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MyRepublic launches mobile plans in Singapore, promises no bill shock

June 21st, 2018 | by Alfred Siew
MyRepublic launches mobile plans in Singapore, promises no bill shock
Mobile
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From left to right: MyRepublic Singapore managing director Yap Yong Teck, chief marketing officer Shivendra Singh, and chief executive Malcolm Rodrigues at a Singapore media briefing on June 21, 2018. PHOTO: Handout

Marking its entrance into the Singapore mobile market today, MyRepublic unveiled services starting from S$35 a month and talked up an “unbound” data offer that promises to do away with bill shock.

The plans are not the cheapest in town, though they are competitive and aimed at winning over existing fibre broadband users here who are already with MyRepublic.

The S$35-a-month plan comes with 7GB of data, plus another 3GB for MyRepublic fibre customers. Next up are a S$55 plan with 12GB (plus 8GB for fibre users) and an S$85 plan with 25GB data (plus 8GB, and 2GB of roaming data for fibre users).

All plans come with 1,000 minutes of local talktime – generous for the entry-level plans – as well as 1,000 SMSes.

Another carrot MyRepublic has dangled is free add-on services that other rivals charge for. Caller ID is free, as is local SIM card activation, for example.

As is common now, the plans are all SIM-only offers, so users don’t get any discounts for buying a phone. There are no charges for changing plans at any time, through a mobile app.

SCREENSHOT: MyRepublic handout

“I can change plans any time, even three times a day,” said chief executive Malcolm Rodrigues, at a media briefing in Singapore this morning.

The added flexibility, he added, is aimed at winning over young and tech-savvy users who want to create their own plans and find the best deal.

Asked about the competition from TPG Telecom, which is expected to roll out its services in the coming months, he said his rival would find it tough to offer the coverage that demanding customers here seek.

“They will capture a segment of the market who don’t care about coverage,” he added, “but for most customers, it will be difficult to capture.”

MyRepublic also seeks to position itself as a “thick” virtual operator that has control over network resources that it leases from StarHub. It is not just a reseller, it argues.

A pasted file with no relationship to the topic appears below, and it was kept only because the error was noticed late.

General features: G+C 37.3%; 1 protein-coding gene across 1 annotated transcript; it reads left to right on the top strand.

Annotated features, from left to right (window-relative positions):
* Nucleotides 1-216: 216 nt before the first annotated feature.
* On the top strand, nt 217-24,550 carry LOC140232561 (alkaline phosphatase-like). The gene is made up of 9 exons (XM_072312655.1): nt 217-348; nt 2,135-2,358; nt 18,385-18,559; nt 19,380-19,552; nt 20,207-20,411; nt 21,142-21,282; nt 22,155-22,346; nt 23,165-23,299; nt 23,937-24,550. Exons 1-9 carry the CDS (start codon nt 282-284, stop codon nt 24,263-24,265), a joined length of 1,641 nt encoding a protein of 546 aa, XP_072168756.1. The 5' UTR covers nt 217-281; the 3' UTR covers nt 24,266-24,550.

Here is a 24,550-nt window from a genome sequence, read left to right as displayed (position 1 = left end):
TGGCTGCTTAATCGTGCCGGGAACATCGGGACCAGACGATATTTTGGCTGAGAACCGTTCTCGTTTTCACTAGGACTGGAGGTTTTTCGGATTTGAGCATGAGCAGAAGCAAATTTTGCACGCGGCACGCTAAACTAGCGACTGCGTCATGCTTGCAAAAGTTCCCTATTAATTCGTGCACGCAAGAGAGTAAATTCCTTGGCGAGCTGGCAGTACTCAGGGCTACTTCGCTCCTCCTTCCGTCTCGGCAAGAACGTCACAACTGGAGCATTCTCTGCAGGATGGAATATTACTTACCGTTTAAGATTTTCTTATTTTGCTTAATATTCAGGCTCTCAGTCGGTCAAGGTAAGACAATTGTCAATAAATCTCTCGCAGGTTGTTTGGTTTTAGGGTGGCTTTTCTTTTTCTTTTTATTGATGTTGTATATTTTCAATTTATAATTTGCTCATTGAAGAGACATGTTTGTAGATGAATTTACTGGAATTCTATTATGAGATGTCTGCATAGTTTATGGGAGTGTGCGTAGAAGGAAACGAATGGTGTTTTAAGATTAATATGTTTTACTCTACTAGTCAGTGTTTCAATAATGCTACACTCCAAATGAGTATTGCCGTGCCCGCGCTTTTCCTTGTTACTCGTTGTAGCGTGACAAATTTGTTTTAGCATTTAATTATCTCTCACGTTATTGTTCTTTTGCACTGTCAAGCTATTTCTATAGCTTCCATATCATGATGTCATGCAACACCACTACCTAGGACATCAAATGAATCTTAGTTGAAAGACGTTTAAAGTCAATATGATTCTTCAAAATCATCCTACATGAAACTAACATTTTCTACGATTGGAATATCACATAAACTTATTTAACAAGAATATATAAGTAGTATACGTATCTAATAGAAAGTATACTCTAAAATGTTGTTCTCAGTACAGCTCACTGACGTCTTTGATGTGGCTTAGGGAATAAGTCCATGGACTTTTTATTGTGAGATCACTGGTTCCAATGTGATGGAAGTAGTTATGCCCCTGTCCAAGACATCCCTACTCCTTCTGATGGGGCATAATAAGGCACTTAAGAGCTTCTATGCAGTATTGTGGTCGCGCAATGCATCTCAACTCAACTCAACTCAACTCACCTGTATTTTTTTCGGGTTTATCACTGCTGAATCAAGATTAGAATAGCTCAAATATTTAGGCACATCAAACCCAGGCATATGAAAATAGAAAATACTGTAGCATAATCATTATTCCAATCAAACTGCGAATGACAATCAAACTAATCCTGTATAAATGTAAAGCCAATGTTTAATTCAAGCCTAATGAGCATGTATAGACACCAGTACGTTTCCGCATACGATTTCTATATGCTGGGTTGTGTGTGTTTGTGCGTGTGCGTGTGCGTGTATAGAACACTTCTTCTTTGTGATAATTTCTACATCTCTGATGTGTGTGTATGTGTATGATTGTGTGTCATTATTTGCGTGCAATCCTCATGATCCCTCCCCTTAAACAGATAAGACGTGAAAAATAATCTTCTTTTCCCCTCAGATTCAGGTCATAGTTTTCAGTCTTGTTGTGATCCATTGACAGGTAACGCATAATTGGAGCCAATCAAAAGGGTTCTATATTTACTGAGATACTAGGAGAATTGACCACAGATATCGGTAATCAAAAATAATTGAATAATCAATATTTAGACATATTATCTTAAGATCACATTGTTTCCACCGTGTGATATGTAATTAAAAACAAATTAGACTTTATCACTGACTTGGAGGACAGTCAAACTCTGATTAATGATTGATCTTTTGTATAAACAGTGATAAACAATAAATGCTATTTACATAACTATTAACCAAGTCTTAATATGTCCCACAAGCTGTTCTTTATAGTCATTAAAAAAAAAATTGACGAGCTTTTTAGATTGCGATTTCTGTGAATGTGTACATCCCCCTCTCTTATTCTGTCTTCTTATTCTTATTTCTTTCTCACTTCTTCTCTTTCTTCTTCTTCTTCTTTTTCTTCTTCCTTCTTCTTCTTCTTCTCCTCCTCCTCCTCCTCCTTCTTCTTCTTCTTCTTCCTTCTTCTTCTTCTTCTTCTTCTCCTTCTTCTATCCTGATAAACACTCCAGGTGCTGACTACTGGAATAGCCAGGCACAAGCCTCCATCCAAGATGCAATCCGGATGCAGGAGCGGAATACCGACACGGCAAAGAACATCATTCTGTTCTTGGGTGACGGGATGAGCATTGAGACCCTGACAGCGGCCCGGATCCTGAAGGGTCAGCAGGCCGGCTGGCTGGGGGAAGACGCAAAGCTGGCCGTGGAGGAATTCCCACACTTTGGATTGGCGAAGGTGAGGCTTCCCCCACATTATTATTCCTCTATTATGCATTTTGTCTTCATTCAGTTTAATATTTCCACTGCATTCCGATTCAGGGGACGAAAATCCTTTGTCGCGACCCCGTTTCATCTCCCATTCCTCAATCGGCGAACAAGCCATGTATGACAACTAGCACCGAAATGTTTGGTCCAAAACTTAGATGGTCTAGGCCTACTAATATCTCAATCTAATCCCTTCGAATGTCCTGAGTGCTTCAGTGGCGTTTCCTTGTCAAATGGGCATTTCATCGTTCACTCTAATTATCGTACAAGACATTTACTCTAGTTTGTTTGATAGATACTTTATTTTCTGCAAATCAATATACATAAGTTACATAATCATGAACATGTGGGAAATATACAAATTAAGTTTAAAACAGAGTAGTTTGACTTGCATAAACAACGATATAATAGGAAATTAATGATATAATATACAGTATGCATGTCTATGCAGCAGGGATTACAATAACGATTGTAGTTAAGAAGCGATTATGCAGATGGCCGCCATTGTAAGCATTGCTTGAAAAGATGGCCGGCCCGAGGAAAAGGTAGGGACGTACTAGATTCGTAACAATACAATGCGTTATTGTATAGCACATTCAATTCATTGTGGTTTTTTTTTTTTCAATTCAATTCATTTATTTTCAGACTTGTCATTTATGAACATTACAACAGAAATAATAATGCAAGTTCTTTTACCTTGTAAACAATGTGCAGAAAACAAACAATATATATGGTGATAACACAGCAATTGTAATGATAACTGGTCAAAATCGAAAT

When data traffic from the radio network is passed to MyRepublic, it is able to perform deep packet inspection (DPI) and prioritise which users can have better service, for example.

This could be how it promises a “boundless” service, which means users who burst their data caps can continue to go online without paying more, but at limited speeds.

Declining to spell out the exact throttling that goes on, MyRepublic executives told reporters this lower network speed will still let users get their messages on WhatsApp but they may not be able to view high-definition videos smoothly.

What they get, though, is no bill shock for excess usage. MyRepublic’s pitch is the latest in a wide range of competitive offers that telecom operators have rolled out in the past two years. Even before TPG Telecom’s entry, the bar has been set high for any new entrant.

While some have offered more data at lower prices – Circles.Life’s basic S$28-a-month plan comes with 6GB of data – others have rolled out unlimited data plans and unique roaming offers.

What all players offer is increased flexibility, ranging from data boosters at S$3 a day (from Circles.Life) to SIM-only plans that do away with phone discounts in exchange for cheaper monthly fees.

For MyRepublic, being a virtual telco may be the smart play today, thanks to the flexibility that cloud technology offers today, as well as the low cost of entry.

Indeed, its executives were keen to emphasise today that it is a platform company, not just a telco, so it can roll out services from TV to even electricity easily.

That’s a far cry from the disappointment it faced back in late 2016, when it lost its bid to be the fourth telco here to TPG Telecom.

It is free from the burden of rolling out a new network at great cost and then facing up to the Big Three local incumbents all ready to cut prices to keep their subscribers.

If MyRepublic can go on and capture a small percentage of the Singapore market – 5 per cent now, according to Rodrigues today, instead of the 9 per cent that was targeted back then – then it would have achieved a big milestone without incurring all the expected costs.

And if it still manages to go public in Hong Kong in 2019 as it plans to, it would have received a blessing in disguise by losing its bid.

 

 

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